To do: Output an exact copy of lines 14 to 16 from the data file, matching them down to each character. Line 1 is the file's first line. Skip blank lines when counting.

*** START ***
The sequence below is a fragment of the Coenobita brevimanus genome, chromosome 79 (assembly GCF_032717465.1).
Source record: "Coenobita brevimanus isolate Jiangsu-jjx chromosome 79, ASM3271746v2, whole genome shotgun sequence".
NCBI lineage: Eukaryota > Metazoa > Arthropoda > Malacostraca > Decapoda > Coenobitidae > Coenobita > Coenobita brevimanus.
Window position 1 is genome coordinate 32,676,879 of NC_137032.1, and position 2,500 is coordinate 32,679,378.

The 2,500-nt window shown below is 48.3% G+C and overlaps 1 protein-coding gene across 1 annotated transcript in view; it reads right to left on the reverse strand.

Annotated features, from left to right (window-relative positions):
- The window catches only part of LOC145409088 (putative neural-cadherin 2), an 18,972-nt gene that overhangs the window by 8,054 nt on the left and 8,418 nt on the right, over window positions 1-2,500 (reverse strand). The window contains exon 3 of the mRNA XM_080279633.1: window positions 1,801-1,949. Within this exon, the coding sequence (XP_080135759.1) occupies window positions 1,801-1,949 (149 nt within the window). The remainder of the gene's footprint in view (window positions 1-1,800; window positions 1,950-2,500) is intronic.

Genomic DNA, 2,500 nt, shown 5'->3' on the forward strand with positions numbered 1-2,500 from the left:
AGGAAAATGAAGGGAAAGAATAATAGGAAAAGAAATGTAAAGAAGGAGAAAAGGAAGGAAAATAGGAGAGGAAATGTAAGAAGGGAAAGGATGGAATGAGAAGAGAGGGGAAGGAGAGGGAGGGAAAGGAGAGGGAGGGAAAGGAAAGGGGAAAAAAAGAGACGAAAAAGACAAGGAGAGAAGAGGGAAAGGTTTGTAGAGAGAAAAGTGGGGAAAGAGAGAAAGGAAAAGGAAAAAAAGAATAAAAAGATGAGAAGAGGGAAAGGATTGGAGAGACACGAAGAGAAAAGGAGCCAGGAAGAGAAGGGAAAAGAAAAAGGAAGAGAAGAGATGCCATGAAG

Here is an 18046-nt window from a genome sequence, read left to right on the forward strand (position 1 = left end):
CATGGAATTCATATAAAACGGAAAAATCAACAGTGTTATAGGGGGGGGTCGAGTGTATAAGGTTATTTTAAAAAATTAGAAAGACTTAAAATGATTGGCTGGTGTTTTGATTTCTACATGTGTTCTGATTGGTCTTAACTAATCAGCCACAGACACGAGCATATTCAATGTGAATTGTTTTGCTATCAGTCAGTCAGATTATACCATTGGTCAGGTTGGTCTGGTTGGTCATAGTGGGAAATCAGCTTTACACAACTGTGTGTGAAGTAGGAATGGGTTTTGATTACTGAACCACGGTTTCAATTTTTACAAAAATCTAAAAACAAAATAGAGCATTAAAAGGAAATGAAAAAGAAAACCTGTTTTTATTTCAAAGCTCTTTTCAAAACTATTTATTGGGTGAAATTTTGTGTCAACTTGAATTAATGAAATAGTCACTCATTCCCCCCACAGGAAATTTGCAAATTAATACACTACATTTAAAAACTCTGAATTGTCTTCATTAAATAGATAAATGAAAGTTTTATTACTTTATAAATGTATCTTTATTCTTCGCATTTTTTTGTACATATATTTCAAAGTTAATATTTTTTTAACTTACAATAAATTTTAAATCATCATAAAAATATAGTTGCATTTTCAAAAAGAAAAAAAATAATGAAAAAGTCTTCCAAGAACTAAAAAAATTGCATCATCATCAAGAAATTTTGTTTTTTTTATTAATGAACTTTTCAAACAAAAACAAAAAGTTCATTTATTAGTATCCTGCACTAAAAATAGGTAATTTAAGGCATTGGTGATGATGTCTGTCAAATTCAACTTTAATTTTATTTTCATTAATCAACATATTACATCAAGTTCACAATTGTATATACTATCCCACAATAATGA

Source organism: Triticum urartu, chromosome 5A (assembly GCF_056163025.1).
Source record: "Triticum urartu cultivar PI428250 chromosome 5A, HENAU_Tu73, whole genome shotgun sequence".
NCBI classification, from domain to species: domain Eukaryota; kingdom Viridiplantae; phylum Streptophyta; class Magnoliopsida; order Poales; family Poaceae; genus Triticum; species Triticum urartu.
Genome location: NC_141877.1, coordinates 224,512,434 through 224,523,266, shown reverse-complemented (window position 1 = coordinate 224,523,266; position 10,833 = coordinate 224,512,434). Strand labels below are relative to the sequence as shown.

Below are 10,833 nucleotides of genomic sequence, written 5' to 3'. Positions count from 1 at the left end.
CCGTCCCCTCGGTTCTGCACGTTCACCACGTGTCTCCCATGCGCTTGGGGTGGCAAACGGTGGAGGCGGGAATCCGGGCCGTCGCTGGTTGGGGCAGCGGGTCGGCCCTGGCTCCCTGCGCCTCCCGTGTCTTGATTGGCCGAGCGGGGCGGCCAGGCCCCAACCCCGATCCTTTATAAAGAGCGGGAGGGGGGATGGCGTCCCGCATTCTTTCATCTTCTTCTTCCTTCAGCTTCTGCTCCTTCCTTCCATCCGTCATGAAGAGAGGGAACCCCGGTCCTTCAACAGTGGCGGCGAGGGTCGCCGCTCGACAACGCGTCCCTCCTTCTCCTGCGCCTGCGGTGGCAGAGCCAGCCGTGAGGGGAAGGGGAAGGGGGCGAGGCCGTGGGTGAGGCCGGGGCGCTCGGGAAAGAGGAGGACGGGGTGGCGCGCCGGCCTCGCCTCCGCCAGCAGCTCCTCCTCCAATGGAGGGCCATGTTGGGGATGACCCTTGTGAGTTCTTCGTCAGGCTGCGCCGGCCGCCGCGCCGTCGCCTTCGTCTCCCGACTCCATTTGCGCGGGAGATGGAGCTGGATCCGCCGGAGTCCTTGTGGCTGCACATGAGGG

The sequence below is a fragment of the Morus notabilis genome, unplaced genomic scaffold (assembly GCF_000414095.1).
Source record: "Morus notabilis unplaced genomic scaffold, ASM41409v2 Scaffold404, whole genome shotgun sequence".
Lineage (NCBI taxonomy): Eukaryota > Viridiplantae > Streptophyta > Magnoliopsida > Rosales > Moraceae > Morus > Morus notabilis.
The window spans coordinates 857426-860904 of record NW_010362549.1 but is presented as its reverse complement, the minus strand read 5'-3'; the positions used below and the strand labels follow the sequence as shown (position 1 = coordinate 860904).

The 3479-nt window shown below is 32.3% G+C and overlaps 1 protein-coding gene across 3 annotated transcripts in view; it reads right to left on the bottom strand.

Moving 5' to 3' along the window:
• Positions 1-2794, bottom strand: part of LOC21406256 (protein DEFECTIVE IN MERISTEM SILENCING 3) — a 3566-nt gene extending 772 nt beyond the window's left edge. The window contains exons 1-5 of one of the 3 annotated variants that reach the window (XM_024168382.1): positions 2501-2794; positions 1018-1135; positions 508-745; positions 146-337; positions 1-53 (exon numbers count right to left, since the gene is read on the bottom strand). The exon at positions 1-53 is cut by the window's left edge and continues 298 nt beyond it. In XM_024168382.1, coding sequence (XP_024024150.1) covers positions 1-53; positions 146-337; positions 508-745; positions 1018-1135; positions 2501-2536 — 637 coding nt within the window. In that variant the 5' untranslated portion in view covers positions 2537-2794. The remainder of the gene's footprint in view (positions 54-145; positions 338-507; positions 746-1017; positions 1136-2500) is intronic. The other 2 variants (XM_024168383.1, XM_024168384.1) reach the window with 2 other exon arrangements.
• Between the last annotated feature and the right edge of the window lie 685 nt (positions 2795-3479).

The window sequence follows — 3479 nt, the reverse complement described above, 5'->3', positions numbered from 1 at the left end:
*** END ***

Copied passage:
NCBI classification, from domain to species: domain Eukaryota; kingdom Viridiplantae; phylum Streptophyta; class Magnoliopsida; order Poales; family Poaceae; genus Triticum; species Triticum urartu.
Genome location: NC_141877.1, coordinates 224,512,434 through 224,523,266, shown reverse-complemented (window position 1 = coordinate 224,523,266; position 10,833 = coordinate 224,512,434). Strand labels below are relative to the sequence as shown.

Below are 10,833 nucleotides of genomic sequence, written 5' to 3'. Positions count from 1 at the left end.